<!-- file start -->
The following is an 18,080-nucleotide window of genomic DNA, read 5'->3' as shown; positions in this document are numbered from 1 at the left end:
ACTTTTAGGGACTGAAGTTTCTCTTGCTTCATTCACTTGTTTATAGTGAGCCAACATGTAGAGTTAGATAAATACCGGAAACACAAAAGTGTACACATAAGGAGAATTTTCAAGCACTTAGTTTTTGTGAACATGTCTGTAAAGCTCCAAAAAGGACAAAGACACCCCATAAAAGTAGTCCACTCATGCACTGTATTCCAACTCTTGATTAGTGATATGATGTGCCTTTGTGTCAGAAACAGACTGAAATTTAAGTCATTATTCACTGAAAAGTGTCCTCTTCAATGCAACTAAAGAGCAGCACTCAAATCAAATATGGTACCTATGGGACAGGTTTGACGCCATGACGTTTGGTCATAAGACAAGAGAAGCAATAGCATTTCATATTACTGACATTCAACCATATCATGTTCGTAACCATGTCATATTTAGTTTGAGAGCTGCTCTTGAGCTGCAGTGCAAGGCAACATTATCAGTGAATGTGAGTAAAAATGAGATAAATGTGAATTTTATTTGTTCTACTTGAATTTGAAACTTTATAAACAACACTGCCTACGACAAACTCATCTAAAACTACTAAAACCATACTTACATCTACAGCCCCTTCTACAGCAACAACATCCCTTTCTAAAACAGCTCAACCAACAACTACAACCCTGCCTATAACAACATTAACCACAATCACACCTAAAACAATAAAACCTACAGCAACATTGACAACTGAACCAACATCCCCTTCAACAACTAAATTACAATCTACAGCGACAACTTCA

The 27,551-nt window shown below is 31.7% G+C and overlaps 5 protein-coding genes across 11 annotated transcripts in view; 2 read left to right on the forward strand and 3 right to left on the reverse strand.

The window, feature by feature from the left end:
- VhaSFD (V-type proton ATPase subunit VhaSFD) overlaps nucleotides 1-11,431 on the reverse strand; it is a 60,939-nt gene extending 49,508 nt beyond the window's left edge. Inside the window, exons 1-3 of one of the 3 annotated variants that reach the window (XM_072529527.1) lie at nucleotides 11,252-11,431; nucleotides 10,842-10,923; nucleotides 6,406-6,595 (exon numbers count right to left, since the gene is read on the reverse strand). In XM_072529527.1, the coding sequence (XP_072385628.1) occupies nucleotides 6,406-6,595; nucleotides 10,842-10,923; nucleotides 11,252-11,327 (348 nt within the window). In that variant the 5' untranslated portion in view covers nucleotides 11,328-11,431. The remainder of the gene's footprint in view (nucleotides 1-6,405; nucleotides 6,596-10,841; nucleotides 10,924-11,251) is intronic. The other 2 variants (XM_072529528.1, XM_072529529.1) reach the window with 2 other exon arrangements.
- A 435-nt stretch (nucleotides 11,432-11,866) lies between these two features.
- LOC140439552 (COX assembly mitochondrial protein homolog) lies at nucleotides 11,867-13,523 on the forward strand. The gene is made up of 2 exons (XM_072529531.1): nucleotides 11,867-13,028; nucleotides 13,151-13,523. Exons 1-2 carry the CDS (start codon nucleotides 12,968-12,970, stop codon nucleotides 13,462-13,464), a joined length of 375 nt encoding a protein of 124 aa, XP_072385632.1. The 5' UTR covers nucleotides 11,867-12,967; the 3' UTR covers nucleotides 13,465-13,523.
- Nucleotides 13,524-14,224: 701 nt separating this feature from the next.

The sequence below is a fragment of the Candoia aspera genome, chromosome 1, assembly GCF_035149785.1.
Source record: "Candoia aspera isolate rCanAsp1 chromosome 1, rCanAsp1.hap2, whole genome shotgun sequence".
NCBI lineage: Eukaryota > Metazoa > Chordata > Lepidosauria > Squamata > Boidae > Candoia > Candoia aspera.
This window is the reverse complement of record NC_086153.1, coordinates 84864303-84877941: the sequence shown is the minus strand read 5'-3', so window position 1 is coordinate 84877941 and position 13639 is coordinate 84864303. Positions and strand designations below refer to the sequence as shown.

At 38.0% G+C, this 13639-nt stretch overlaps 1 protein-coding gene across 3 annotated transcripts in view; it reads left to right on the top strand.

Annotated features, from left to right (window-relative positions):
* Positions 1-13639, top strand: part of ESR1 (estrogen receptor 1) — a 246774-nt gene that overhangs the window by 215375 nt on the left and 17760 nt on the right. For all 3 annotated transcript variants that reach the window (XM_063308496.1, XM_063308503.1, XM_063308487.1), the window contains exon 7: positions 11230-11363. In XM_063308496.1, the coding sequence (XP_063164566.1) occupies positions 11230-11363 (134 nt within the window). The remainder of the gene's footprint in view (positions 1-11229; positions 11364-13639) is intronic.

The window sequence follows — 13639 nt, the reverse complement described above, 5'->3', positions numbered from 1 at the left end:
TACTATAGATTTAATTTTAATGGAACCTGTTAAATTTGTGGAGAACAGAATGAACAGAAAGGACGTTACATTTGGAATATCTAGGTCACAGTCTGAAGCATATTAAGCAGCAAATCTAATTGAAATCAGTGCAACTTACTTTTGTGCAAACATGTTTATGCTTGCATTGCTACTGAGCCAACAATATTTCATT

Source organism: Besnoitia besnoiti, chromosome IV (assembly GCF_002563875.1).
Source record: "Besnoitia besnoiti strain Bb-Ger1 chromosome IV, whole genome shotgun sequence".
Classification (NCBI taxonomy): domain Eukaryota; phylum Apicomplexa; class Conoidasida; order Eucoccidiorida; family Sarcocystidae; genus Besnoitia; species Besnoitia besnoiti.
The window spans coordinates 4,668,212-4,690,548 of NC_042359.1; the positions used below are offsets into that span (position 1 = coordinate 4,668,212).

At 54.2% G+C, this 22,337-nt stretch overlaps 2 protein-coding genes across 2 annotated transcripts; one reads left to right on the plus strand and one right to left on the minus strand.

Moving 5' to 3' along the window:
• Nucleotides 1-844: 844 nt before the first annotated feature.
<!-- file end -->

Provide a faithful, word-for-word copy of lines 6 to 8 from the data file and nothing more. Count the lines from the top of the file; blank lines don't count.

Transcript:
- A 435-nt stretch (nucleotides 11,432-11,866) lies between these two features.
- LOC140439552 (COX assembly mitochondrial protein homolog) lies at nucleotides 11,867-13,523 on the forward strand. The gene is made up of 2 exons (XM_072529531.1): nucleotides 11,867-13,028; nucleotides 13,151-13,523. Exons 1-2 carry the CDS (start codon nucleotides 12,968-12,970, stop codon nucleotides 13,462-13,464), a joined length of 375 nt encoding a protein of 124 aa, XP_072385632.1. The 5' UTR covers nucleotides 11,867-12,967; the 3' UTR covers nucleotides 13,465-13,523.
- Nucleotides 13,524-14,224: 701 nt separating this feature from the next.